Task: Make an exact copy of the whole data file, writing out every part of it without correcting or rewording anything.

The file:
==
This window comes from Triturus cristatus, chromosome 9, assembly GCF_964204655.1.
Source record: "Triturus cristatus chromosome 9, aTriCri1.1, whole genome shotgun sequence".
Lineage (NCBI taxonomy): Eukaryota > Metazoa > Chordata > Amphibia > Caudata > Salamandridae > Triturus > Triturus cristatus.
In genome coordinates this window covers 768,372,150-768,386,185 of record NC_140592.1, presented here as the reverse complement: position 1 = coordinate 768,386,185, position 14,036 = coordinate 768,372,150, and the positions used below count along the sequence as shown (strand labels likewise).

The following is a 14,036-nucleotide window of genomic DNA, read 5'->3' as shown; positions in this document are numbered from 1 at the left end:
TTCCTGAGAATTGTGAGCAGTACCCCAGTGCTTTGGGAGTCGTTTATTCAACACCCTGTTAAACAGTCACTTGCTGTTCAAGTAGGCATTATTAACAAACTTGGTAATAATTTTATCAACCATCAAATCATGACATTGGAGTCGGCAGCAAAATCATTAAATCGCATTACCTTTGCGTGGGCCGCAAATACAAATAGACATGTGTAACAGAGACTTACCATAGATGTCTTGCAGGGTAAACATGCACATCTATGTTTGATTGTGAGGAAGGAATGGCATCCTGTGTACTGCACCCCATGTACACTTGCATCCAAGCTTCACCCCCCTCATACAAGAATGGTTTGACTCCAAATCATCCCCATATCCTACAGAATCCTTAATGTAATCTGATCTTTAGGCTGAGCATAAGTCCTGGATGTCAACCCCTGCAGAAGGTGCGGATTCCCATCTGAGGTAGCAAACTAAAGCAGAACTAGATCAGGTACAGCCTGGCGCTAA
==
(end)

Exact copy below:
This window comes from Triturus cristatus, chromosome 9, assembly GCF_964204655.1.
Source record: "Triturus cristatus chromosome 9, aTriCri1.1, whole genome shotgun sequence".
Lineage (NCBI taxonomy): Eukaryota > Metazoa > Chordata > Amphibia > Caudata > Salamandridae > Triturus > Triturus cristatus.
In genome coordinates this window covers 768,372,150-768,386,185 of record NC_140592.1, presented here as the reverse complement: position 1 = coordinate 768,386,185, position 14,036 = coordinate 768,372,150, and the positions used below count along the sequence as shown (strand labels likewise).

The following is a 14,036-nucleotide window of genomic DNA, read 5'->3' as shown; positions in this document are numbered from 1 at the left end:
TTCCTGAGAATTGTGAGCAGTACCCCAGTGCTTTGGGAGTCGTTTATTCAACACCCTGTTAAACAGTCACTTGCTGTTCAAGTAGGCATTATTAACAAACTTGGTAATAATTTTATCAACCATCAAATCATGACATTGGAGTCGGCAGCAAAATCATTAAATCGCATTACCTTTGCGTGGGCCGCAAATACAAATAGACATGTGTAACAGAGACTTACCATAGATGTCTTGCAGGGTAAACATGCACATCTATGTTTGATTGTGAGGAAGGAATGGCATCCTGTGTACTGCACCCCATGTACACTTGCATCCAAGCTTCACCCCCCTCATACAAGAATGGTTTGACTCCAAATCATCCCCATATCCTACAGAATCCTTAATGTAATCTGATCTTTAGGCTGAGCATAAGTCCTGGATGTCAACCCCTGCAGAAGGTGCGGATTCCCATCTGAGGTAGCAAACTAAAGCAGAACTAGATCAGGTACAGCCTGGCGCTAA